That's because Earth science is the study of the Earth and all its materials. It aims to understand our planet's many different systems, what it produces and reworks, and how humans are connected to its natural cycles and resources.
Earth scientists are the people who do all of this and more! They work to solve the puzzles of the planet - they are detectives of the world and our connection to it.
They may have been trained at a university, college, or technical school, or through life experience. They work as: explorers for new mineral and hydrocarbon resources, consultants on engineering or environmental problems, researchers for universities, government, and industry, teachers of all things science, writers and editors for scientific journals, websites, and books, museum curators, and much more!
Surveying terrain, describing the environment, observing nature, creating maps, sampling rock, soil, water, fossils, sediment and plants, recording real-time data, measuring water quality, performing environmental assessments, and evaluating slope stability. This work may be done on ships at sea, with helicopters and small planes, on ATV's, skidoos, horses, and even with dog-sleds. You might stay in tents in forests, camps in mountains, bunks on boats, huts in jungles, cabins on beaches, dorms in universities, or hotels in cities.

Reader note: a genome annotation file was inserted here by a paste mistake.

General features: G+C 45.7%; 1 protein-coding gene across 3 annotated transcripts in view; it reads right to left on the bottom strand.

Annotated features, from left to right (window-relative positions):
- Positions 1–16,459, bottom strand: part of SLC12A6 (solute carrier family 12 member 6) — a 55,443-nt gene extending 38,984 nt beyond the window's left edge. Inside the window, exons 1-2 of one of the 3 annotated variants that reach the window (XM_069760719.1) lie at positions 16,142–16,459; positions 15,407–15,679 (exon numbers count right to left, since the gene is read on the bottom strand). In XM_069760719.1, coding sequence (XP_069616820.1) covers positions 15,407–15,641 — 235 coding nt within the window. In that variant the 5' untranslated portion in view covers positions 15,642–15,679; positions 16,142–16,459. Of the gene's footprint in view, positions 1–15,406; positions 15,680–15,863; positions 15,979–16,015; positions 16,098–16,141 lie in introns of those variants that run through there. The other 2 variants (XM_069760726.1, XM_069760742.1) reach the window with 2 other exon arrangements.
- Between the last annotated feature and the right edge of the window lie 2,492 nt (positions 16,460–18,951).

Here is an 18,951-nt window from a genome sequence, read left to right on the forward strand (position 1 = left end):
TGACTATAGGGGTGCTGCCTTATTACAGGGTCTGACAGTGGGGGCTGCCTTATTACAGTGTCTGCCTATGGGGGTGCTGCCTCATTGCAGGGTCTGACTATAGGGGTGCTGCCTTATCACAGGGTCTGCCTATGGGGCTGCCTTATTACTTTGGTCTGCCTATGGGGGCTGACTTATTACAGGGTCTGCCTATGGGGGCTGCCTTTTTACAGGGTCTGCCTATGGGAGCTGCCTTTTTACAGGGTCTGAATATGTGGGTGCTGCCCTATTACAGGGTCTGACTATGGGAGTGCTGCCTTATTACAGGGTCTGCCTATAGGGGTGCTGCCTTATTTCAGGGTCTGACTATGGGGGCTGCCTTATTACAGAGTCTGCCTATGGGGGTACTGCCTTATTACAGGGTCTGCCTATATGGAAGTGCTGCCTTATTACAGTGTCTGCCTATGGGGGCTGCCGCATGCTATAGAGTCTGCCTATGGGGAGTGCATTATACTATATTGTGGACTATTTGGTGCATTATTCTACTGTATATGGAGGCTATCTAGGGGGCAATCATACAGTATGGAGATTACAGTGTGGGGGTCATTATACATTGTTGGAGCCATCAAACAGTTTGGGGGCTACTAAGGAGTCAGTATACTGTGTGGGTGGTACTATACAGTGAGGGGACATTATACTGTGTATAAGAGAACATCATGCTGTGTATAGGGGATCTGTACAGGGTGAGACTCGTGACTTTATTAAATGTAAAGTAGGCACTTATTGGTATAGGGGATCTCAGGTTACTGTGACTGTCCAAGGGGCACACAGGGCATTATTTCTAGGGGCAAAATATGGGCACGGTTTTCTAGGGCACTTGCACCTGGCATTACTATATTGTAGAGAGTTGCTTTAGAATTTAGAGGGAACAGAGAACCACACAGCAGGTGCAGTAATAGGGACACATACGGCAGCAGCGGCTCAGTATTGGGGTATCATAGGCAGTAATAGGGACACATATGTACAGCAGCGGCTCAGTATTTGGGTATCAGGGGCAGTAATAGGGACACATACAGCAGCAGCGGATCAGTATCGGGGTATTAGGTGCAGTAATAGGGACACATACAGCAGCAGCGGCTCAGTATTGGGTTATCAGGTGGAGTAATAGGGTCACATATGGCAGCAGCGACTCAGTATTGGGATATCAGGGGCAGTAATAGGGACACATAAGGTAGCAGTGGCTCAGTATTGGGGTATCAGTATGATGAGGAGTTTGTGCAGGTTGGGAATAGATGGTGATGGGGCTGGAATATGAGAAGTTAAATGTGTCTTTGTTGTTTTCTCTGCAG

Using a microscope to evaluate geologic specimens, analyzing rock and sediment cores taken from the Earth, conducting chemical experiments, analyzing water quality, building models to run tests, identifying and preserving fossil samples, using sophisticated equipment to determine the age of ancient organisms and plants, and breaking apart the different elements of mineral deposits in rocks.
Interpreting maps, analyzing laboratory results and field data, reconstructing ancient environments using fossil data, forecasting future sites of interest, managing budgets, meeting with clients and other professionals, developing new software and technologies, researching specific topics and writing papers, creating posters, preparing presentations, evaluating new ideas, applying material learned in school, understanding the scientific method and applying it to solve geological problems.
Travelling to other countries to share research and ideas with others, providing training and assistance in developing countries to help them upgrade their skills and capabilities, attending workshops to learn new ideas, exploring remote and wild places to take samples, measurements, and photographs to be analyzed back at the workplace. Canadians are well known and well respected across the globe for their contributions to Earth science.